In the early 1980s, Philip Tetlock at UC Berkeley picked two hundred and eighty-four people who made their living “commenting or offering advice on political and economic trends” and began asking them to make predictions about future events. He had a long list of pertinent questions. Would George Bush be re-elected? Would there be a peaceful end to apartheid in South Africa? Would Quebec secede from Canada? Would the dot-com bubble burst? In each case, the pundits were asked to rate the probability of several possible outcomes. Tetlock then interrogated the pundits about their thought process, so that he could better understand how they made up their minds. By the end of the study, Tetlock had quantified 82,361 different predictions.
After Tetlock tallied up the data, the predictive failures of the pundits became obvious. Although they were paid for their keen insights into world affairs, they tended to perform worse than random chance. Most of Tetlock’s questions had three possible answers; the pundits, on average, selected the right answer less than 33 percent of the time. In other words, a dart-throwing chimp would have beaten the vast majority of professionals. Tetlock also found that the most famous pundits in Tetlock’s study tended to be the least accurate, consistently churning out overblown and overconfident forecasts. Eminence was a handicap.
Lehrer worries that bad expert advice can “reliably tamp down activity in brain regions” that monitor errors and mistakes.
For Tetlock, go here.
I am skeptical of the mechanistic, brain-based explanation Lehrer offers. People often believe things because the social rewards of belief are greater than the social rewards of disbelief.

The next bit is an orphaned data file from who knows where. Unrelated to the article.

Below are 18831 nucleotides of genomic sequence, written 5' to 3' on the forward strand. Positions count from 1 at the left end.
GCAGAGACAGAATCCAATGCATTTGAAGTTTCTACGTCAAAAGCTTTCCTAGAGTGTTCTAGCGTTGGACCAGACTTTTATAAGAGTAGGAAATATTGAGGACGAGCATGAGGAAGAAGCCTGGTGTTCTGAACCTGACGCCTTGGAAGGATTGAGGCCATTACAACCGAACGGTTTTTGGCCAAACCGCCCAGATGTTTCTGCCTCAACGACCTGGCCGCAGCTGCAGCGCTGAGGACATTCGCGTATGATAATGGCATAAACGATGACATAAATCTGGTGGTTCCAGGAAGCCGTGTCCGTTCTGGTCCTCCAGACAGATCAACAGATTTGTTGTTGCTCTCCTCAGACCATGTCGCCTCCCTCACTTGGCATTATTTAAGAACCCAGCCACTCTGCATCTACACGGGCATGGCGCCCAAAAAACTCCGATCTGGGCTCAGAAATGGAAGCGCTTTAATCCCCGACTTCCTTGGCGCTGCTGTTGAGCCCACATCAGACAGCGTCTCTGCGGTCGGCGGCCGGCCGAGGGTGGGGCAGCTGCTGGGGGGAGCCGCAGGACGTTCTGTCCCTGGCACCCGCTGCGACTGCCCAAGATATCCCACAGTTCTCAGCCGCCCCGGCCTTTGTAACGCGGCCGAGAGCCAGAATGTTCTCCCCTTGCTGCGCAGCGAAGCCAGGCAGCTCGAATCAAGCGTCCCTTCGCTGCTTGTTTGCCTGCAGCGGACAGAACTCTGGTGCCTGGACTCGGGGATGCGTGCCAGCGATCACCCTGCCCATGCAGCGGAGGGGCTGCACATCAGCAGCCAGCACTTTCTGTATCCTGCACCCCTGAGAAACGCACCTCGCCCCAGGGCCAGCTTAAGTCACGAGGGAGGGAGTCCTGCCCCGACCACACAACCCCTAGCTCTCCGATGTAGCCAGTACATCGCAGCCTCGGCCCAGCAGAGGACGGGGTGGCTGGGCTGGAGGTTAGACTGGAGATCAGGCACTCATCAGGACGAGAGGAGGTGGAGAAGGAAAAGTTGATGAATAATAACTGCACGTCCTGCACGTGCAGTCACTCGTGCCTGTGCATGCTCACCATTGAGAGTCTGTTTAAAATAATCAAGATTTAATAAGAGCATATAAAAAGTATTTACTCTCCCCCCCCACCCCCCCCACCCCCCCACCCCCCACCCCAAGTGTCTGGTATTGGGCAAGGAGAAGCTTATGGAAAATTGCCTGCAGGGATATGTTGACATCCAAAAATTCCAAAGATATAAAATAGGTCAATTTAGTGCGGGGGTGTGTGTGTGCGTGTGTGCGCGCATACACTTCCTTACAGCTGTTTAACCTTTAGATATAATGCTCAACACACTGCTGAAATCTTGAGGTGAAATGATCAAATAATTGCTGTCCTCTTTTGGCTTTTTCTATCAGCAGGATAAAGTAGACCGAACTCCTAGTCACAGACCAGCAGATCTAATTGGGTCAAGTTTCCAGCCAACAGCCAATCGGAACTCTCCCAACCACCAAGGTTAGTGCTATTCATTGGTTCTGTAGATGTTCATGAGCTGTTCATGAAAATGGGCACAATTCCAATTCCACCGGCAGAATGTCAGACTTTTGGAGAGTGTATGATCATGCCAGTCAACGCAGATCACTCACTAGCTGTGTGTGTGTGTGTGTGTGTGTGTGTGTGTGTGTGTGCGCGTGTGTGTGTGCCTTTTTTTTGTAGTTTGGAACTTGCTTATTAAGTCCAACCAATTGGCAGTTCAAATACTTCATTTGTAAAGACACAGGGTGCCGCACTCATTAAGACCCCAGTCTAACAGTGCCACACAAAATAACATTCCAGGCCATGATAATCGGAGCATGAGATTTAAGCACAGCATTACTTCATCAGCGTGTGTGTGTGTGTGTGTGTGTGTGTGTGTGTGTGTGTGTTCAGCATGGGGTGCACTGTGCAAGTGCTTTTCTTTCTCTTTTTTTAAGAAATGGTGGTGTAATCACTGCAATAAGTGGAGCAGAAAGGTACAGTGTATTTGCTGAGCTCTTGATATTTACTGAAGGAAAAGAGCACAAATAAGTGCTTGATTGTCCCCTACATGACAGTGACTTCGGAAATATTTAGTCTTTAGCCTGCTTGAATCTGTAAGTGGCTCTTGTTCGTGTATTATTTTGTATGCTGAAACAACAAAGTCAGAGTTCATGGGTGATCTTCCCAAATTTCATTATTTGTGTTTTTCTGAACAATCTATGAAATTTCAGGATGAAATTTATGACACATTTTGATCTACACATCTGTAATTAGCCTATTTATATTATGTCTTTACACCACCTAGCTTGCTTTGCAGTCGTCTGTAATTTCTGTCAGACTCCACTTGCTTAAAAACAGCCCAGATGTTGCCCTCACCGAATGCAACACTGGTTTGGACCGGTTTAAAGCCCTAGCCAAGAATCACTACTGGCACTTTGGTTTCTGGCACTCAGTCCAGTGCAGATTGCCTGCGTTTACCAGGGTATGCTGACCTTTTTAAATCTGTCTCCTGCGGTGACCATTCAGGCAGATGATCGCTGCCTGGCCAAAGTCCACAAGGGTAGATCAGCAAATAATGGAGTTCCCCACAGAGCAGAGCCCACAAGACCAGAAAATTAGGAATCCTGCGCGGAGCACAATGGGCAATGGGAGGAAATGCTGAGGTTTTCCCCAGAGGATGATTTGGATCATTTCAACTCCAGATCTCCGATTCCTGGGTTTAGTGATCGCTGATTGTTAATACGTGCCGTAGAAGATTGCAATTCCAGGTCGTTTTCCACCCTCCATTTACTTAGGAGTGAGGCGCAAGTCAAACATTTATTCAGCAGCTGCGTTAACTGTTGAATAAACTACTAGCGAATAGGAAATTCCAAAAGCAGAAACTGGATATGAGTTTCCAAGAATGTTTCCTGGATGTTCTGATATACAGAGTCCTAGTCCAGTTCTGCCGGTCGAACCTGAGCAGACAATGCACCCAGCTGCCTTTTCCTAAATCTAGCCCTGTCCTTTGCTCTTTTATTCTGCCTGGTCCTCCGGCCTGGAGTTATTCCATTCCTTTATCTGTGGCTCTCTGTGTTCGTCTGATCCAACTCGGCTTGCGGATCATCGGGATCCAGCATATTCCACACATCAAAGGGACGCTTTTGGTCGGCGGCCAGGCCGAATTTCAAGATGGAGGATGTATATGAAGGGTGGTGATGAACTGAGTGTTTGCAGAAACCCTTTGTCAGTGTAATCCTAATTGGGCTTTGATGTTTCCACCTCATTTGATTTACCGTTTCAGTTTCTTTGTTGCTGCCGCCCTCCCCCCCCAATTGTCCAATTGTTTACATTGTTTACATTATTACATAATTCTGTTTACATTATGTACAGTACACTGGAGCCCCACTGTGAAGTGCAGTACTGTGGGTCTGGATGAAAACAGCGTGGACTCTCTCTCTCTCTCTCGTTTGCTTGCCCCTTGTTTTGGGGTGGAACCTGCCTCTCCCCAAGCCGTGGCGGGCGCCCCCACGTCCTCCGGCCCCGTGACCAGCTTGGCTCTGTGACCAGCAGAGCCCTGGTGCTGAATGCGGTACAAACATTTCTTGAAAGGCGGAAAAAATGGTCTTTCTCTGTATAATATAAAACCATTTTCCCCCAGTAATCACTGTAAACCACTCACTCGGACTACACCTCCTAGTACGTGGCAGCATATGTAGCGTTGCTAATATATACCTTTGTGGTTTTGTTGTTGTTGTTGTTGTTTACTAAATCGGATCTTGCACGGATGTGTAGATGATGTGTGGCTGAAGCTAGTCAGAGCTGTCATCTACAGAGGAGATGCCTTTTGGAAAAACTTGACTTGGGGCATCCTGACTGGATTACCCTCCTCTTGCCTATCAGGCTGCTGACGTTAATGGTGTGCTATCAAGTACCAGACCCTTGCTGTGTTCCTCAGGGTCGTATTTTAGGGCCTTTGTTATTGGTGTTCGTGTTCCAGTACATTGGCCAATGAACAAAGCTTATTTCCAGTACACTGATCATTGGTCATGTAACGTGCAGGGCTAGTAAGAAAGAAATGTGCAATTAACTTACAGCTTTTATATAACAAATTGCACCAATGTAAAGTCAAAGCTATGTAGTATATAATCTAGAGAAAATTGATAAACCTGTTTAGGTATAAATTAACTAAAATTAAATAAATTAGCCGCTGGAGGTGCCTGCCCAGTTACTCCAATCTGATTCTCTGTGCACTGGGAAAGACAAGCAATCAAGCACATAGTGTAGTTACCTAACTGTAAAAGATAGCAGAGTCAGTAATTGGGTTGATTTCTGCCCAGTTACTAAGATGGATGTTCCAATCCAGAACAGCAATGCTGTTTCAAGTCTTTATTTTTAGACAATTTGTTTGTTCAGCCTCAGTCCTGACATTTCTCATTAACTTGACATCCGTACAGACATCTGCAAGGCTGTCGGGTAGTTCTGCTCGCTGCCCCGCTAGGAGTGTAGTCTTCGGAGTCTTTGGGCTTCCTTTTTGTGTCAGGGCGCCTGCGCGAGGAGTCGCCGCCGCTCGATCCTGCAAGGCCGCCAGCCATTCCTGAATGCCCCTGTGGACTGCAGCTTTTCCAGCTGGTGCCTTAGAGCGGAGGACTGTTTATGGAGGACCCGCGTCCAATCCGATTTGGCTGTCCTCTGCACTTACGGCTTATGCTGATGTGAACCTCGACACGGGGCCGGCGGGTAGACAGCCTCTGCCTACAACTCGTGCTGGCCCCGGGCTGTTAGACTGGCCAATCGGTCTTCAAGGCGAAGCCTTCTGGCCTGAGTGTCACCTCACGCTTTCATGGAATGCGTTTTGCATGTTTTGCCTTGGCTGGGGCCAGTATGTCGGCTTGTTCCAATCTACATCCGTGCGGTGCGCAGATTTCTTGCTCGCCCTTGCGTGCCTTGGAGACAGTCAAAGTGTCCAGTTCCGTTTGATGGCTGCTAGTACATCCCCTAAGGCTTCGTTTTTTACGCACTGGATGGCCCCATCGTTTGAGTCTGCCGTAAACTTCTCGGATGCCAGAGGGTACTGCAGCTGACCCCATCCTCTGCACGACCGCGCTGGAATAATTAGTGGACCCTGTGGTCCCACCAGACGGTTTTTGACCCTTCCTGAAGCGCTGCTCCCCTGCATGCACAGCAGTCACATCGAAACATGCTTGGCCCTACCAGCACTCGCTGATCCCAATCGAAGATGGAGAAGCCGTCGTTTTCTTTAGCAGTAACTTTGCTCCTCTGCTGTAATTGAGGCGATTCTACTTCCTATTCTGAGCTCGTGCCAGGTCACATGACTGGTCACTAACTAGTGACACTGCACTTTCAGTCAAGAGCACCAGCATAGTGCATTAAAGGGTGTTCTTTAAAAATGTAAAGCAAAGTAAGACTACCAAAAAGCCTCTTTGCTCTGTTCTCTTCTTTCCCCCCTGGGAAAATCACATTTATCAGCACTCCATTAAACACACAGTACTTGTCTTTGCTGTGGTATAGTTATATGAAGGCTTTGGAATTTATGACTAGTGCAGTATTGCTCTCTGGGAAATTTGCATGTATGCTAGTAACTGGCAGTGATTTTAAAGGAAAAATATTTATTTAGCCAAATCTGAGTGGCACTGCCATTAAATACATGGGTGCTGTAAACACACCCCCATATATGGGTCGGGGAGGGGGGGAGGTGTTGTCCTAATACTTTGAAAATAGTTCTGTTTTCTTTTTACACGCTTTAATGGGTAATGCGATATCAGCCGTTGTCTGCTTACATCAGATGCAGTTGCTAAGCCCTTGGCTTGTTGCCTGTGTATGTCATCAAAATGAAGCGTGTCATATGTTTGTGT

For example, if I said that I didn’t believe that polar bear numbers are drastically decreasing (see also here), some people out there would assume that I enjoy torturing kittens on my break, and would not accept my view as a considered judgement. And if they can find a pundit to back them up, that is all they need. The problem is that they then vote for public policy that might not work out the way they hope.
Here is an example:
The United States now bans the import of polar bear skins, to protect the bear. I am sure many New York socialites toasted the decision. Maybe prematurely. The former practice of Inuit (Canadian Eskimos) was to sell their bear tag (the ancestral right to kill a bear) to a wealthy American hunter, an important source of income for communities much poorer than the socialite’s.
The American, much of the time, never shoots a bear and just goes home. Then the tag is forfeit. So the number of tags in circulation is not equal to the number of dead bears, and is a poor predictor of population size. However, with no American market, the local hunter keeps his tag – and keeps on trying until he shoots a bear. For more on this and related issues around counting bears, see this Maclean’s article. (Maclean’s is our national news magazine.)
I suppose it is some consolation that at least the number of tags in circulation will now more closely correlate to known bear deaths. Of course, more bears will die, but that is a small price to pay for the opportunity to be guided by the pundit.
Hat tip: Stephanie West Allen at Brains on Purpose